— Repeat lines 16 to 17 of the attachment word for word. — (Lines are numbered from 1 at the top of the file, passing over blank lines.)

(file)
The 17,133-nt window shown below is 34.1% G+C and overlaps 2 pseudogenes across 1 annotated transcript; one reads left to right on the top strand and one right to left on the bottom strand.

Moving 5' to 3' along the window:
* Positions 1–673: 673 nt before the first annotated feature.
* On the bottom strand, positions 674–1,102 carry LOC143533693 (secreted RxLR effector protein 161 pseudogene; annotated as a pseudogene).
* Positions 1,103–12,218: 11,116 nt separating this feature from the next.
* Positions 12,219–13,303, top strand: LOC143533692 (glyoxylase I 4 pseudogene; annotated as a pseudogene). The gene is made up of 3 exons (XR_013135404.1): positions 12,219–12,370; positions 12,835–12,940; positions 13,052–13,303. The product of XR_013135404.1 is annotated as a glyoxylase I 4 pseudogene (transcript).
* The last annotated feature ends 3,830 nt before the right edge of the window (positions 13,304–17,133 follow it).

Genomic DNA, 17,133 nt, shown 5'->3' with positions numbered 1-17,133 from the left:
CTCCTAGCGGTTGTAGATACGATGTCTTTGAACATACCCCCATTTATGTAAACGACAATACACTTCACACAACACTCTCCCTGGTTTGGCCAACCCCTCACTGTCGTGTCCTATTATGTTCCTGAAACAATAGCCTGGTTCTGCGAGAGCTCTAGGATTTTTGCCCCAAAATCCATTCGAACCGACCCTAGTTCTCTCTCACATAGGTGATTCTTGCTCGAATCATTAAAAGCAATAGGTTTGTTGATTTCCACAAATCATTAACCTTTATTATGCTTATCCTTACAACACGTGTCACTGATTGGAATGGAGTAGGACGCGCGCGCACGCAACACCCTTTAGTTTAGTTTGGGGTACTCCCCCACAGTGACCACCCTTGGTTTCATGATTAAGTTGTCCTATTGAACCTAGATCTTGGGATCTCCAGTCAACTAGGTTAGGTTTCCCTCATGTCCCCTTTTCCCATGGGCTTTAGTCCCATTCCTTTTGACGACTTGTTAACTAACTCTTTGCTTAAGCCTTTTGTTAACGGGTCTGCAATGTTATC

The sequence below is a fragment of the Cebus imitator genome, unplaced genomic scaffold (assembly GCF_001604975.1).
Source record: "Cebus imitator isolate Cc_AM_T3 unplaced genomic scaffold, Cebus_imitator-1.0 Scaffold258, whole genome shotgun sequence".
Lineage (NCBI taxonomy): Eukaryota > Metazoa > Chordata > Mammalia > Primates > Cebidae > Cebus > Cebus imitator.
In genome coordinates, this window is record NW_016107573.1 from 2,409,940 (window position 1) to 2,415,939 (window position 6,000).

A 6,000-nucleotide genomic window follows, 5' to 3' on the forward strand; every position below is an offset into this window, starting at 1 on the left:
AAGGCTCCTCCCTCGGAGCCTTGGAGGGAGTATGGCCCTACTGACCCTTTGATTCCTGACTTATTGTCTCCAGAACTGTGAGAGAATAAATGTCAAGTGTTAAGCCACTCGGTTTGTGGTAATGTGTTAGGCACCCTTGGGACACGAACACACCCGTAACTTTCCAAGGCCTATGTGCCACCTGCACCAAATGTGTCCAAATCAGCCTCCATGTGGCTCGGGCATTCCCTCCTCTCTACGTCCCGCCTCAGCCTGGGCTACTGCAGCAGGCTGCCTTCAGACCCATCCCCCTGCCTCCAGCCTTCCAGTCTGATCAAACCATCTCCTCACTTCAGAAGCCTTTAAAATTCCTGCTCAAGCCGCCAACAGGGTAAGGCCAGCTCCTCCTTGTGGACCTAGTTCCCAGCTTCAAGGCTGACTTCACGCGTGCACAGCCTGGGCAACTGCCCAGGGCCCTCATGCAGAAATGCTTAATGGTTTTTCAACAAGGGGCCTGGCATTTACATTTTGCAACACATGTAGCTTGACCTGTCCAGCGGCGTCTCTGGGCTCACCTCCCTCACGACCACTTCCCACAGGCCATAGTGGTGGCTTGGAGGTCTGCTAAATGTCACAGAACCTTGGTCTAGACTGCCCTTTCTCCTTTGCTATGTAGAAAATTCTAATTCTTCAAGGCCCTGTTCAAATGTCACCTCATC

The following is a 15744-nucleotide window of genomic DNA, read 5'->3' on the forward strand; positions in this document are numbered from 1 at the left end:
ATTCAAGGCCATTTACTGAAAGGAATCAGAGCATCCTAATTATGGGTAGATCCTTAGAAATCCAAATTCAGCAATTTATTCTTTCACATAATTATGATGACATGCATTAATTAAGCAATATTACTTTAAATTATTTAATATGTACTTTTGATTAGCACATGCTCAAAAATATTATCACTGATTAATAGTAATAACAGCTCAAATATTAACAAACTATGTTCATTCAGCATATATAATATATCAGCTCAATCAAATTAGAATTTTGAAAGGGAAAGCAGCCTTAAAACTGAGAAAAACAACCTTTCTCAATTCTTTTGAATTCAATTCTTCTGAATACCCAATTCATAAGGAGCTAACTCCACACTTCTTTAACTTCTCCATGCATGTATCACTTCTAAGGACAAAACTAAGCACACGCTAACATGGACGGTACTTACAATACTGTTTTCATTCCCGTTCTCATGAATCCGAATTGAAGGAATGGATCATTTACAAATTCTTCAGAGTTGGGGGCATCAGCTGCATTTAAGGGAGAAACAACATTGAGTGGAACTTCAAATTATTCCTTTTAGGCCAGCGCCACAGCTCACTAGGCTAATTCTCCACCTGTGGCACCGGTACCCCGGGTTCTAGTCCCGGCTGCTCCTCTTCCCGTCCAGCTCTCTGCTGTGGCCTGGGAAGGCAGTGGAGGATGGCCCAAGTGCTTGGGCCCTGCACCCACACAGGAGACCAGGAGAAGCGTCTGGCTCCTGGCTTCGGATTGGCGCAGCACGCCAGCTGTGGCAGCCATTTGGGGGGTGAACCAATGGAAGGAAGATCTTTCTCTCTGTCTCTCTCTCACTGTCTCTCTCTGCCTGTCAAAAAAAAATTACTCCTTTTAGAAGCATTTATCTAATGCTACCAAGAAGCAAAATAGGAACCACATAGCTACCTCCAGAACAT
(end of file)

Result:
The following is a 15744-nucleotide window of genomic DNA, read 5'->3' on the forward strand; positions in this document are numbered from 1 at the left end:
ATTCAAGGCCATTTACTGAAAGGAATCAGAGCATCCTAATTATGGGTAGATCCTTAGAAATCCAAATTCAGCAATTTATTCTTTCACATAATTATGATGACATGCATTAATTAAGCAATATTACTTTAAATTATTTAATATGTACTTTTGATTAGCACATGCTCAAAAATATTATCACTGATTAATAGTAATAACAGCTCAAATATTAACAAACTATGTTCATTCAGCATATATAATATATCAGCTCAATCAAATTAGAATTTTGAAAGGGAAAGCAGCCTTAAAACTGAGAAAAACAACCTTTCTCAATTCTTTTGAATTCAATTCTTCTGAATACCCAATTCATAAGGAGCTAACTCCACACTTCTTTAACTTCTCCATGCATGTATCACTTCTAAGGACAAAACTAAGCACACGCTAACATGGACGGTACTTACAATACTGTTTTCATTCCCGTTCTCATGAATCCGAATTGAAGGAATGGATCATTTACAAATTCTTCAGAGTTGGGGGCATCAGCTGCATTTAAGGGAGAAACAACATTGAGTGGAACTTCAAATTATTCCTTTTAGGCCAGCGCCACAGCTCACTAGGCTAATTCTCCACCTGTGGCACCGGTACCCCGGGTTCTAGTCCCGGCTGCTCCTCTTCCCGTCCAGCTCTCTGCTGTGGCCTGGGAAGGCAGTGGAGGATGGCCCAAGTGCTTGGGCCCTGCACCCACACAGGAGACCAGGAGAAGCGTCTGGCTCCTGGCTTCGGATTGGCGCAGCACGCCAGCTGTGGCAGCCATTTGGGGGGTGAACCAATGGAAGGAAGATCTTTCTCTCTGTCTCTCTCTCACTGTCTCTCTCTGCCTGTCAAAAAAAAATTACTCCTTTTAGAAGCATTTATCTAATGCTACCAAGAAGCAAAATAGGAACCACATAGCTACCTCCAGAACAT